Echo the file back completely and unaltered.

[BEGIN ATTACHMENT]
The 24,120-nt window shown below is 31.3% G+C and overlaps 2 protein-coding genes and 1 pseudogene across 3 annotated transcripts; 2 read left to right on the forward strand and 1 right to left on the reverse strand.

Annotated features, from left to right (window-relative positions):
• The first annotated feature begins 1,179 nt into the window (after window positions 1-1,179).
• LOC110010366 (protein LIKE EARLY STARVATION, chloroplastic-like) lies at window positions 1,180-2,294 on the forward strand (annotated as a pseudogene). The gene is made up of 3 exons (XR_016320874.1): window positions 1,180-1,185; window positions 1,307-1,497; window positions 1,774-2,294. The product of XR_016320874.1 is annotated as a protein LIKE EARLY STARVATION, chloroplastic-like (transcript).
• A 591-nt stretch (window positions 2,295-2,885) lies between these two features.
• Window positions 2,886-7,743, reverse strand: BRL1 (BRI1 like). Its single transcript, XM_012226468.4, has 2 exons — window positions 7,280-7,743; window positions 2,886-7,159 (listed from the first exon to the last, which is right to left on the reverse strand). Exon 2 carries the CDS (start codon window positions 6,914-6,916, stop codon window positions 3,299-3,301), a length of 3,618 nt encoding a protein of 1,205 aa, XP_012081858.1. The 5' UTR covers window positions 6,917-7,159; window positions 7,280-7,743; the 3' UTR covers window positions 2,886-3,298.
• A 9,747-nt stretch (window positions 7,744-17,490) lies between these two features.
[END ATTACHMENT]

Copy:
The 24,120-nt window shown below is 31.3% G+C and overlaps 2 protein-coding genes and 1 pseudogene across 3 annotated transcripts; 2 read left to right on the forward strand and 1 right to left on the reverse strand.

Annotated features, from left to right (window-relative positions):
• The first annotated feature begins 1,179 nt into the window (after window positions 1-1,179).
• LOC110010366 (protein LIKE EARLY STARVATION, chloroplastic-like) lies at window positions 1,180-2,294 on the forward strand (annotated as a pseudogene). The gene is made up of 3 exons (XR_016320874.1): window positions 1,180-1,185; window positions 1,307-1,497; window positions 1,774-2,294. The product of XR_016320874.1 is annotated as a protein LIKE EARLY STARVATION, chloroplastic-like (transcript).
• A 591-nt stretch (window positions 2,295-2,885) lies between these two features.
• Window positions 2,886-7,743, reverse strand: BRL1 (BRI1 like). Its single transcript, XM_012226468.4, has 2 exons — window positions 7,280-7,743; window positions 2,886-7,159 (listed from the first exon to the last, which is right to left on the reverse strand). Exon 2 carries the CDS (start codon window positions 6,914-6,916, stop codon window positions 3,299-3,301), a length of 3,618 nt encoding a protein of 1,205 aa, XP_012081858.1. The 5' UTR covers window positions 6,917-7,159; window positions 7,280-7,743; the 3' UTR covers window positions 2,886-3,298.
• A 9,747-nt stretch (window positions 7,744-17,490) lies between these two features.